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Is Europe’s Carbon Market Finally Taking Off?

Despite ambitious commitments to reduce greenhouse gases dramatically to reach net zero global emissions by 2050, G-20 governments are still unable to turn lofty goals into a credible plan. Things are likely to come to a head in autumn, when G-20 leaders meet, and later in November when international climate talks, known as COP26, are held in Glasgow. 

Until then, it is hard to imagine a breakthrough. Accelerating the transition to greener economies will not be pain-free. Extreme weather events have increased the awareness of public opinions, but still seem to fail to mobilize countries’ determination in committing to bigger sacrifices today to avoid much bigger ones tomorrow.  

Plans for a Dramatic Expansion of the Carbon Market

Against this backdrop, the European Commission has launched its own plan to overhaul the European economy. Under the green deal unveiled in July, Europe would dramatically overhaul and expand its carbon market to include shipping, housing and transport. 

According to EU estimates, only by doing so can climate goals for the next decade be met. The EU carbon market, known as the emission trading system (ETS), is the 27-nation bloc’s main policy tool to cut greenhouse emissions. It is centered on caps on emissions for manufacturers, utilities and airlines. So far, it only targeted big polluters. 

Now, the EU commission is trying to broaden the scope, conscious that the scheme needs to go from its niche existence into the mainstream of the real economy. The ETS is based on a simple mechanism: Companies that produce less carbon get credits that they can sell, for example, to carbon-intensive industries, allowing them to abide by the limits imposed by European law. 

The scheme is an incentive to go green faster, but also to make European industries leaders in low-carbon technology. By setting tough standards, the EU commission intends to encourage its industries to make hard choices today so they will be able to thrive in tomorrow’s green(er) global economy.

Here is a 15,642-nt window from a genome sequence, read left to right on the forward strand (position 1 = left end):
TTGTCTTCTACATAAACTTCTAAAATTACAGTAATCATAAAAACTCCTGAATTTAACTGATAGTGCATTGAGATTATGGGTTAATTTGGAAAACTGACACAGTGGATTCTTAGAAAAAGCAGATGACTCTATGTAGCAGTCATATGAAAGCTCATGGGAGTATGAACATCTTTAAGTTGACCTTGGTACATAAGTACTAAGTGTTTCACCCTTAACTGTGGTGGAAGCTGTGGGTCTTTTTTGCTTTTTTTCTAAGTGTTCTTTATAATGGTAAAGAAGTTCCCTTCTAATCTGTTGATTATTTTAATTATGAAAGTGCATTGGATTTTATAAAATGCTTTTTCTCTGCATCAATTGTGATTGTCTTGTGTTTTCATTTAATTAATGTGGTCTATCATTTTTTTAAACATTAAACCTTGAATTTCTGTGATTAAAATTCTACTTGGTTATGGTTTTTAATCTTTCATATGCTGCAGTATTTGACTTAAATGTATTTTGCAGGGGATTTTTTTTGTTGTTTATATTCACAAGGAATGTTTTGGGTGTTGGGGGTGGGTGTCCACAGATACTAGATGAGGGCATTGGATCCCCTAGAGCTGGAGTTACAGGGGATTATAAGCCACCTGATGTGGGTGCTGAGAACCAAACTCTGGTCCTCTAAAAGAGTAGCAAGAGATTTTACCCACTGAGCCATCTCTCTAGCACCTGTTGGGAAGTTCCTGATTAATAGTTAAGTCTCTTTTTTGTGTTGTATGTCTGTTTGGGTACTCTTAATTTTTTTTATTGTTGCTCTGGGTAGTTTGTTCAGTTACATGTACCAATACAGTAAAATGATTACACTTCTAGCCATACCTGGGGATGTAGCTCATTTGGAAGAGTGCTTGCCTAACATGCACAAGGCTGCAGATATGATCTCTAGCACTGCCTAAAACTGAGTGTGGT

Carbon Prices Are Soaring

To ensure a level playing field and reduce the competitive disadvantage that industries will be exposed to during the costly transition, the EU commission proposed a new carbon-adjustment tax. The tax will put a carbon price on imports of a targeted number of products to ensure that emissions reductions in Europe encourage industries outside of the bloc to become greener — instead of pushing carbon intensive production outside of Europe.

As a result of recent pledges to increase climate goals by the EU, U.K., U.S., Canada, Japan, South Korea and Germany, carbon prices have already soared, from about 9 euros per metric ton in 2018 to the more recent 55 euros. Prices could stay at those levels or increase, but only if pledges are followed by concrete steps. And this is where the path forward in the EU could prove to be as tricky as it currently is at the global level. 

Governments are wary of a new surge in populism and euroskepticism, this time fueled by the green plans of aloof technocrats in Brussels.

The commission’s green deal was instantly met with a barrage of criticism from national EU governments when unveiled. It is primarily the plan to expand carbon pricing to the biggest polluting sectors of the economy, such as cars and buildings, that drew the ire of capitals.